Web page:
using a 15-nearest neighbours approach and the Bayes classifier. The orange and blue backgrounds indicate the predicted class, whereas the color of the points show their real class. The boundaries in the plots show the nearest neighbour decision rule respectively the Bayes decision rule, which is the best possible decision rule. The Bayes classifier can be calculated exactly because the data is simulated from a known distribution.

Figure 1.3: Scatter plots of simulated data predicted with 15-nn classifier (left) and the Bayes classifier (right) respectively [Hastie et al., 2017].


Loss functions and Expected Loss

This section provides a thorough introduction in the theory of loss functions, which is necessary for designing own loss functions as well as for the understanding of all kinds of ensemble learning algorithms.


Chapter 1: Introduction to Machine Learning and Statistical Decision Theory 13

of the set of all possible actions A. Further let θ ∈ Θ be a parameter belonging to some parameter space Θ.

(i) The parameter θ is called state of nature.

(ii) A function L : Θ × A → R with (θ, a) 7→ L(θ, a) is called loss function.

In the supervised learning setting this would mean that y is the true state of nature θ and the predicted value F (x) corresponds to the chosen action a. Therefore L(y, F (x)) measures the loss if the action F (x) is chosen and y is the true state of nature. Thus the loss function can be constructed in a way to penalize specific prediction errors more than others.

[Camastra and Vinciarelli, 2015] show an example in medical image recognition where the task is to predict if a tumor is malignant or benign. In this case it is more important to avoid predicting malignant tumors as benign than vice versa, be-cause the patient won’t get a therapy in the first case. A suitable loss function has to be constructed carefully.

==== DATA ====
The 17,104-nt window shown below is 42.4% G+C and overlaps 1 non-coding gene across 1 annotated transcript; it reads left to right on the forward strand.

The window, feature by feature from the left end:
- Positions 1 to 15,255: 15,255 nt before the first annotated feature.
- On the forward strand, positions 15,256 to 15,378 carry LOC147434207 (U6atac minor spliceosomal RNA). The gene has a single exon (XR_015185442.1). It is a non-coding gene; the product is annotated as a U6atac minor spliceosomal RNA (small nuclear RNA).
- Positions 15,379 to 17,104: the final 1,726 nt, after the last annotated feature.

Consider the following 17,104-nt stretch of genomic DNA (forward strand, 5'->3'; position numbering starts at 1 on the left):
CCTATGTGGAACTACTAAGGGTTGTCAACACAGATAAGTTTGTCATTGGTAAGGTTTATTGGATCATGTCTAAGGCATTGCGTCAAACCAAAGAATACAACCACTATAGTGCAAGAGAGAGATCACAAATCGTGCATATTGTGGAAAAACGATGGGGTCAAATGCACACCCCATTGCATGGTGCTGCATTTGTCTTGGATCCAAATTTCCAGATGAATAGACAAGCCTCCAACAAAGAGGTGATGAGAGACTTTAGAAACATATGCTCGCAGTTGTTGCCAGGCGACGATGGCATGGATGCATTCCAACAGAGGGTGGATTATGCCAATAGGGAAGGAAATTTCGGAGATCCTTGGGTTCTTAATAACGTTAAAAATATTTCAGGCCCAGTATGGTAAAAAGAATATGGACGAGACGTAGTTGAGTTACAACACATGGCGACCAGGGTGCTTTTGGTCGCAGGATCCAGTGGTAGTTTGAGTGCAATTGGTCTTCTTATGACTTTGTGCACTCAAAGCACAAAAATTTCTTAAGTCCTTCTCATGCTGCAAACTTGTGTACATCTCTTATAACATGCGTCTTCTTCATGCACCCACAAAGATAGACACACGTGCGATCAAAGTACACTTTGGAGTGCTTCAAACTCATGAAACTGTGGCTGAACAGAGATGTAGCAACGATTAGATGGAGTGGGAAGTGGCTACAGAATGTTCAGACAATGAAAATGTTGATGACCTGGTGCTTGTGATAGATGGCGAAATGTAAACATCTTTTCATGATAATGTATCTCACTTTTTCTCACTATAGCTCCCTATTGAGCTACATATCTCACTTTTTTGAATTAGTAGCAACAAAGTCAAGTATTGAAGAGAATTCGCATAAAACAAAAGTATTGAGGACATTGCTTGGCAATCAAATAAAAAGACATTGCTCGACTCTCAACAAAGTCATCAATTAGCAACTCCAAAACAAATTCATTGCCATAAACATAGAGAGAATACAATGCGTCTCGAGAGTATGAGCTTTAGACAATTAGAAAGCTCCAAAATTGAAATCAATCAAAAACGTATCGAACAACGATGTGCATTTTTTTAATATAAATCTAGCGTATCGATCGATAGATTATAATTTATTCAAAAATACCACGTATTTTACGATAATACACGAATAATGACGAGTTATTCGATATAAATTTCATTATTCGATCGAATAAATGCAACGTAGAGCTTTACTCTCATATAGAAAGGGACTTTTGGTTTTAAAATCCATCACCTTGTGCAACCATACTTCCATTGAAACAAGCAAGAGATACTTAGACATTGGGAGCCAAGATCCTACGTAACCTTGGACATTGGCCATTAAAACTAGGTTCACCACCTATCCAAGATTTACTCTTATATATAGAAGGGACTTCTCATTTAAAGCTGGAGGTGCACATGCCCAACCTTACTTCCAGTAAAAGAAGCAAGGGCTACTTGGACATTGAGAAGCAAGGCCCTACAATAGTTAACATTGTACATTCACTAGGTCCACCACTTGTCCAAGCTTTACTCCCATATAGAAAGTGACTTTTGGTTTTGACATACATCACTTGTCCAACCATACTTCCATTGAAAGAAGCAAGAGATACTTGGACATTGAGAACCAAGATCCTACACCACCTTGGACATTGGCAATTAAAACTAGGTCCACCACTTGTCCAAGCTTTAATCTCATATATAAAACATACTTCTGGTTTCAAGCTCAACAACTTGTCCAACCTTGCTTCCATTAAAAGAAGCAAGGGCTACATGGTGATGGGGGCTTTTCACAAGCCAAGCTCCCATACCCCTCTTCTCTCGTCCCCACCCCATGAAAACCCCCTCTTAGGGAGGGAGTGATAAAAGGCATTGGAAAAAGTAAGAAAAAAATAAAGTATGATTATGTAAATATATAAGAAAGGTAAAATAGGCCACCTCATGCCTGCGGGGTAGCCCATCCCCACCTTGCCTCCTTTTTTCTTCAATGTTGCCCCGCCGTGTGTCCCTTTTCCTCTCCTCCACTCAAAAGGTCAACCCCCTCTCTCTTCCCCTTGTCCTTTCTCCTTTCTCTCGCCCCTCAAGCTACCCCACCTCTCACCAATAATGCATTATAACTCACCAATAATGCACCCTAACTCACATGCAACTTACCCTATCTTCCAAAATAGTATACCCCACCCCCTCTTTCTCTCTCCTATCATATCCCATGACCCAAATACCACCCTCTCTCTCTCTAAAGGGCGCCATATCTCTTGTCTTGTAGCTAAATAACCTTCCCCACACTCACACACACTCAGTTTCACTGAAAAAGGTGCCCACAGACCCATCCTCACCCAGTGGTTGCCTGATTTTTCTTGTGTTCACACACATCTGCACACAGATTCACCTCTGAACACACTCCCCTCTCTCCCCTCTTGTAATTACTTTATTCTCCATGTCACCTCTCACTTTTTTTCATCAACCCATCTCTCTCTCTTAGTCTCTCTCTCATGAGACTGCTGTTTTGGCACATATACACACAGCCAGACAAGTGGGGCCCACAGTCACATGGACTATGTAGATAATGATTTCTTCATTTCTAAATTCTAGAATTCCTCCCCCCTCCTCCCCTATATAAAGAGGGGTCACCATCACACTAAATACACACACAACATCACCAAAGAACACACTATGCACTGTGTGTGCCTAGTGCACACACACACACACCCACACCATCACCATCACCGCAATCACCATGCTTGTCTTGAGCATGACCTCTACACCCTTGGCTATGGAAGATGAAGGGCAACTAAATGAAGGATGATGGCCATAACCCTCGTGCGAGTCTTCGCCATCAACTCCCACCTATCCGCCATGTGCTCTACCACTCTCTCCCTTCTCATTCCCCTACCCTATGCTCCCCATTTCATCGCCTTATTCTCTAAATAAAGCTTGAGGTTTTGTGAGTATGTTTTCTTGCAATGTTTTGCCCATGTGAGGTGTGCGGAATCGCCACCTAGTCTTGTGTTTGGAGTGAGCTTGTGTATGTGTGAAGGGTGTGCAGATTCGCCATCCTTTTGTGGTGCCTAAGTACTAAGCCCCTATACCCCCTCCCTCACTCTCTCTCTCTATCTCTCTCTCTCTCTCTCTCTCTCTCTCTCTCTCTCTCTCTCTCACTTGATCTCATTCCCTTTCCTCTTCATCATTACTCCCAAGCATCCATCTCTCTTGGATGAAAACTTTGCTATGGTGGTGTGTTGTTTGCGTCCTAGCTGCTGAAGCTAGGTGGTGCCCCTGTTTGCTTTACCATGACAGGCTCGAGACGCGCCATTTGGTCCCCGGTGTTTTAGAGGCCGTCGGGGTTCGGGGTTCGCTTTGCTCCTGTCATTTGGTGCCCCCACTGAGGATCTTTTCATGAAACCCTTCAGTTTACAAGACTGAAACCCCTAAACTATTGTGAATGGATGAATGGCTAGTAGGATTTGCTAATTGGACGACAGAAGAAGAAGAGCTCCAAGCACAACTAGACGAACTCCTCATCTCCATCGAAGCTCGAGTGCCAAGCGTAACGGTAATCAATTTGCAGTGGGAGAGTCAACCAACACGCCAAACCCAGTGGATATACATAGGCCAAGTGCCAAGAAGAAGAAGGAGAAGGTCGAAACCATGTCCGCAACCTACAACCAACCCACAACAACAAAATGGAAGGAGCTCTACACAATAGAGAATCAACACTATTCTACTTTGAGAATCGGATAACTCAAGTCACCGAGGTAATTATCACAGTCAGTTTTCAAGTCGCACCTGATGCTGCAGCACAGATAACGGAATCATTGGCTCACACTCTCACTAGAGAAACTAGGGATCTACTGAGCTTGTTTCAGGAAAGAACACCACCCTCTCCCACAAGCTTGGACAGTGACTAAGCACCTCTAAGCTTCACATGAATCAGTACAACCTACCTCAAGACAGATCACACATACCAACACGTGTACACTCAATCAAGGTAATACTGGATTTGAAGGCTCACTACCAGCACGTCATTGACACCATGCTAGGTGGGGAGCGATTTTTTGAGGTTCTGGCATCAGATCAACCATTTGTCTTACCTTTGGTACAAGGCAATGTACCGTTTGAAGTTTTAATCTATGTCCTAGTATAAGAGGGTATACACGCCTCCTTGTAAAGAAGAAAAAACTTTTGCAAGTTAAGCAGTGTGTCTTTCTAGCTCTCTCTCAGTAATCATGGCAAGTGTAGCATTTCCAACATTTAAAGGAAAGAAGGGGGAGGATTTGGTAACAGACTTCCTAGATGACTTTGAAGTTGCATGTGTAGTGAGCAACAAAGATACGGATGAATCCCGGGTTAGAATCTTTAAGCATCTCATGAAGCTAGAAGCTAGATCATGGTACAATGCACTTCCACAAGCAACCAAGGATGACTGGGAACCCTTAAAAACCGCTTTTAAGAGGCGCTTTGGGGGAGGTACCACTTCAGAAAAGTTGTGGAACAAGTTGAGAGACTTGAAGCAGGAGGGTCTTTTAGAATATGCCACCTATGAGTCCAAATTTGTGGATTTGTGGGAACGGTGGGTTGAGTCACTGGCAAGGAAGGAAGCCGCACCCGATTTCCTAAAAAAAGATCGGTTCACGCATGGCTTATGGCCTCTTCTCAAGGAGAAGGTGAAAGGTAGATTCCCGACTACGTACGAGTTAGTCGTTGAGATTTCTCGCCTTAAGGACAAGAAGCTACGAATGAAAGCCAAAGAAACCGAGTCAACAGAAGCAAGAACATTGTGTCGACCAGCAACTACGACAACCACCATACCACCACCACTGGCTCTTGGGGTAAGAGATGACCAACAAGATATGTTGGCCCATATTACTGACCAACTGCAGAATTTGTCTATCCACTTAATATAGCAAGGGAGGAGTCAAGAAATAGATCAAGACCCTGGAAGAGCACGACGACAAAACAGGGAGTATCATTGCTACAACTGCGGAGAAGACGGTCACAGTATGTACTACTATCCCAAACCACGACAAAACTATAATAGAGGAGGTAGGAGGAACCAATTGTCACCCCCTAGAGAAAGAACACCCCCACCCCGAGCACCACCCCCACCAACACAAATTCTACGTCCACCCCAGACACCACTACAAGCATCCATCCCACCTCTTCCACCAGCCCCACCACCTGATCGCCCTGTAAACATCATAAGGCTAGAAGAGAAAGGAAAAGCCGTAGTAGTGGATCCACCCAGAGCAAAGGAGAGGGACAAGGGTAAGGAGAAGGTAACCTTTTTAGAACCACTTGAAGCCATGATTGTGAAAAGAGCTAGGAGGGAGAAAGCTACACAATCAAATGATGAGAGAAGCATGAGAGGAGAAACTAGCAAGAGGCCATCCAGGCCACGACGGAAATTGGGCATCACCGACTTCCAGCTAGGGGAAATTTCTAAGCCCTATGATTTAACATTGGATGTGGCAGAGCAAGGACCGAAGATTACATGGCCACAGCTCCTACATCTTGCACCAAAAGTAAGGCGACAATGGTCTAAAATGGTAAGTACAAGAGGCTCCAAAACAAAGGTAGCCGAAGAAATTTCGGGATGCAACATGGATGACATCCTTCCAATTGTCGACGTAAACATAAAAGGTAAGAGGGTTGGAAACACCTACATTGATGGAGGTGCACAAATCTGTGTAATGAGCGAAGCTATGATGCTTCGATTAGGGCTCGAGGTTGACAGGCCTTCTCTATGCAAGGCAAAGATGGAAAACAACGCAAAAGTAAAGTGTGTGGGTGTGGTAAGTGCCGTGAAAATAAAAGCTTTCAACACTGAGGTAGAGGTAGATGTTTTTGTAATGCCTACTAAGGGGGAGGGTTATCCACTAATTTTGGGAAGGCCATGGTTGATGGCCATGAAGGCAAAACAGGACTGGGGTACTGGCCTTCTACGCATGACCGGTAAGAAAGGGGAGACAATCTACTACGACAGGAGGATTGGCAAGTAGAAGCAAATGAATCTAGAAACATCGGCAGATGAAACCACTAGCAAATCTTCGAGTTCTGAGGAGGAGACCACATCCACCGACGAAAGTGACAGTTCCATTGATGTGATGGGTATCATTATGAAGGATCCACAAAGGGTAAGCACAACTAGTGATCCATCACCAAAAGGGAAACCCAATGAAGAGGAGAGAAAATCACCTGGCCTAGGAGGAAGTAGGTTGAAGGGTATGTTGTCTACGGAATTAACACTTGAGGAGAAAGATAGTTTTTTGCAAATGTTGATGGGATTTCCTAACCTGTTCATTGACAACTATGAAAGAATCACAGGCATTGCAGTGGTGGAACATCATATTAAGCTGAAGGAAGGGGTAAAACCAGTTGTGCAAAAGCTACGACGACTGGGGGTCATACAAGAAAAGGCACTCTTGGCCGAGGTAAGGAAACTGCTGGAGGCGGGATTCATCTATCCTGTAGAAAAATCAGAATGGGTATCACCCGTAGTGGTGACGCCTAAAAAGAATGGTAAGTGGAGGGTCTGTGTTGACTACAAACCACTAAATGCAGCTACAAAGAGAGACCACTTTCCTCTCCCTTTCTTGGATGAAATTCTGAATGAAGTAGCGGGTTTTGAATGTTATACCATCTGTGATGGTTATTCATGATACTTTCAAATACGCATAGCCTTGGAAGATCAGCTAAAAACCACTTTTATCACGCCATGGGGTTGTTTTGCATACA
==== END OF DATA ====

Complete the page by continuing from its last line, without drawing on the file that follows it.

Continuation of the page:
Now consider the multi-class classification task where the state of nature y ∈ Θ = {0, 1, ..., M } and the classifier F can choose an action out of A = {0, 1, ..., M }. Then using Bayes’ formula the posterior probability p(j|x) for class j given the observation x can be expressed as

p(j|x) = p(x|j)p(j)

p(x) (1.13)

where the evidence or marginal density is given as

p(x) =




p(x|j) p(j). (1.14)

p(j) is called the prior probability or simply prior for the class j. Assume that the loss for taking action i if the observation x belongs to class j is L(y = j, F (x) = i). Thus the expected loss or sometimes called conditional risk for taking action i is [Camastra and Vinciarelli, 2015]

R(i|x) =




L(j, i) p(j|x). (1.15)

The total risk for a classifier F can then be calculated by Z

R(F (x)|x) p(x) dx. (1.16)


Chapter 1: Introduction to Machine Learning and Statistical Decision Theory 14

overall risk is as small as possible for every x. The classifier F is often called decision function in statistical decision theory and is denoted by δ.

Given x the loss can be minimized by choosing those action for which the expected loss R(i|x) is minimal. So, formally, a classifier F has to be calculated which chooses the action with minimal R(i|x), ∀i = 1, ..., M given x. This is called the Bayes decision rule and the minimum resulting from applying the Bayes decision rule is called Bayes risk [Camastra and Vinciarelli, 2015].